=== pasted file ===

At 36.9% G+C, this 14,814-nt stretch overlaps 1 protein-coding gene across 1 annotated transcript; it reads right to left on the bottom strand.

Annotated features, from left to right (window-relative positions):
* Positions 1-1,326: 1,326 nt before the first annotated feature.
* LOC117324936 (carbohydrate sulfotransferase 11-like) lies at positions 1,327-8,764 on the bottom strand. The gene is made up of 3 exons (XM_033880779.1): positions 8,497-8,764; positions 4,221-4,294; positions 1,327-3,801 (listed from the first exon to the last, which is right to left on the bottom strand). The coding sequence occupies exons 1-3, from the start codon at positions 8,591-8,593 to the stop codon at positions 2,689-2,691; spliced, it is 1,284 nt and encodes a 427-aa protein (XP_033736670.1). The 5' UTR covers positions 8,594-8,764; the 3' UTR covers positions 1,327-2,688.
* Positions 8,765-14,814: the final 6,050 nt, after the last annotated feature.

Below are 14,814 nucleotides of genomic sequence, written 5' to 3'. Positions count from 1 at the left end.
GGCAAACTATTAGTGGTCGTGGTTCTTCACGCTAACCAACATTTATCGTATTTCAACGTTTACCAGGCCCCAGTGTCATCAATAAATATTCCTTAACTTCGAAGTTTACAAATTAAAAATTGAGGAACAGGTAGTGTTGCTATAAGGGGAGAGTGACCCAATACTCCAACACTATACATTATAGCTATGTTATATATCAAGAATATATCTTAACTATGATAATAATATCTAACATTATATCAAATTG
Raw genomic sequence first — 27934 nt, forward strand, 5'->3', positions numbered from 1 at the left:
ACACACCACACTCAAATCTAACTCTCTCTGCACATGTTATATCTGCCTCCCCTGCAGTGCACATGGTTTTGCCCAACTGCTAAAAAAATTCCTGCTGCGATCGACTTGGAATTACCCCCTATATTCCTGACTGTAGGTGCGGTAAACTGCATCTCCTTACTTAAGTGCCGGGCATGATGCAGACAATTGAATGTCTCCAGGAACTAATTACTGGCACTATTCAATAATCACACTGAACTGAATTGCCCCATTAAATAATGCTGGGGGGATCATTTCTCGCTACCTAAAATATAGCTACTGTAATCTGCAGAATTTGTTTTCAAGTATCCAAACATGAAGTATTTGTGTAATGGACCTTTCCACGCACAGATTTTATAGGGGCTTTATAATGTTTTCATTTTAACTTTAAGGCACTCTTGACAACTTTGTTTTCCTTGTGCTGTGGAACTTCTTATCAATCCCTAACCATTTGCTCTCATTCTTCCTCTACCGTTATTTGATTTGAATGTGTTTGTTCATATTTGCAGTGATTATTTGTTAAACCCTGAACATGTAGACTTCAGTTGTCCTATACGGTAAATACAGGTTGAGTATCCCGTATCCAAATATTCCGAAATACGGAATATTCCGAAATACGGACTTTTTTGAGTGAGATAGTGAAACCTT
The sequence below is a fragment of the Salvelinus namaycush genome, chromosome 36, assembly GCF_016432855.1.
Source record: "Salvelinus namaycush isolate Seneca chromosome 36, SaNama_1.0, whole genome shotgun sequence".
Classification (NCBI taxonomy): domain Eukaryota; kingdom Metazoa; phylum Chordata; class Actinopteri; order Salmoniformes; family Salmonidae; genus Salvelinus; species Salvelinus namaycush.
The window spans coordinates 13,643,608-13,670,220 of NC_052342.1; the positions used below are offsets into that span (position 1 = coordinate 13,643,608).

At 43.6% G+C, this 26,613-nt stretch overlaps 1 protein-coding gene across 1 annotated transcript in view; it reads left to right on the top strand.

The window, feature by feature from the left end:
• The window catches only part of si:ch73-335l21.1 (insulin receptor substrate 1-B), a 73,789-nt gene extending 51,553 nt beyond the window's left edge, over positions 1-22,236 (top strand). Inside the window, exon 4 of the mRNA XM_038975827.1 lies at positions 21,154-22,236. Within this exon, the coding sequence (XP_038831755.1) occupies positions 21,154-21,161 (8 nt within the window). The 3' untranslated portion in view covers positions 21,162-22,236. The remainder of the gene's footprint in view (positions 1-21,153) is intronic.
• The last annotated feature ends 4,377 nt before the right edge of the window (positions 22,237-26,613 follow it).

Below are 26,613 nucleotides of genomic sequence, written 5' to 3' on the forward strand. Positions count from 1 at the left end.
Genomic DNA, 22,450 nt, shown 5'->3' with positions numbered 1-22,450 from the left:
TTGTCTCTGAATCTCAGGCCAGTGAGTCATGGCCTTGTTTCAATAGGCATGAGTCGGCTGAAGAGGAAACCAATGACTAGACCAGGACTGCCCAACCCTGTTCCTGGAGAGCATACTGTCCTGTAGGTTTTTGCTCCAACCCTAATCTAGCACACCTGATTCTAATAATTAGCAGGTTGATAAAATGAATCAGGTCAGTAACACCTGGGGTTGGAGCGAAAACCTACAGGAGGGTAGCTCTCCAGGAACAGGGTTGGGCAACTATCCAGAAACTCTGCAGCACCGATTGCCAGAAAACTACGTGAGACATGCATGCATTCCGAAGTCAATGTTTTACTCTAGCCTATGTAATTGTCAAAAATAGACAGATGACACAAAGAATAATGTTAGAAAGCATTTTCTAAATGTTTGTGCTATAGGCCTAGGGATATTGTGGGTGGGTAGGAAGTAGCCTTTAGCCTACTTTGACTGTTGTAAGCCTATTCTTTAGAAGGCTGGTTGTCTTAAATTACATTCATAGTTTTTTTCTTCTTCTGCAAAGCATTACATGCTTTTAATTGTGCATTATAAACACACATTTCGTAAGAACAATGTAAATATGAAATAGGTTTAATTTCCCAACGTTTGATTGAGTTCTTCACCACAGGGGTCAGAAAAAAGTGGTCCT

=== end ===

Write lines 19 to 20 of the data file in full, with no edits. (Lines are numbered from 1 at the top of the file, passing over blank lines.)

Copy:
Genomic DNA, 22,450 nt, shown 5'->3' with positions numbered 1-22,450 from the left:
TTGTCTCTGAATCTCAGGCCAGTGAGTCATGGCCTTGTTTCAATAGGCATGAGTCGGCTGAAGAGGAAACCAATGACTAGACCAGGACTGCCCAACCCTGTTCCTGGAGAGCATACTGTCCTGTAGGTTTTTGCTCCAACCCTAATCTAGCACACCTGATTCTAATAATTAGCAGGTTGATAAAATGAATCAGGTCAGTAACACCTGGGGTTGGAGCGAAAACCTACAGGAGGGTAGCTCTCCAGGAACAGGGTTGGGCAACTATCCAGAAACTCTGCAGCACCGATTGCCAGAAAACTACGTGAGACATGCATGCATTCCGAAGTCAATGTTTTACTCTAGCCTATGTAATTGTCAAAAATAGACAGATGACACAAAGAATAATGTTAGAAAGCATTTTCTAAATGTTTGTGCTATAGGCCTAGGGATATTGTGGGTGGGTAGGAAGTAGCCTTTAGCCTACTTTGACTGTTGTAAGCCTATTCTTTAGAAGGCTGGTTGTCTTAAATTACATTCATAGTTTTTTTCTTCTTCTGCAAAGCATTACATGCTTTTAATTGTGCATTATAAACACACATTTCGTAAGAACAATGTAAATATGAAATAGGTTTAATTTCCCAACGTTTGATTGAGTTCTTCACCACAGGGGTCAGAAAAAAGTGGTCCT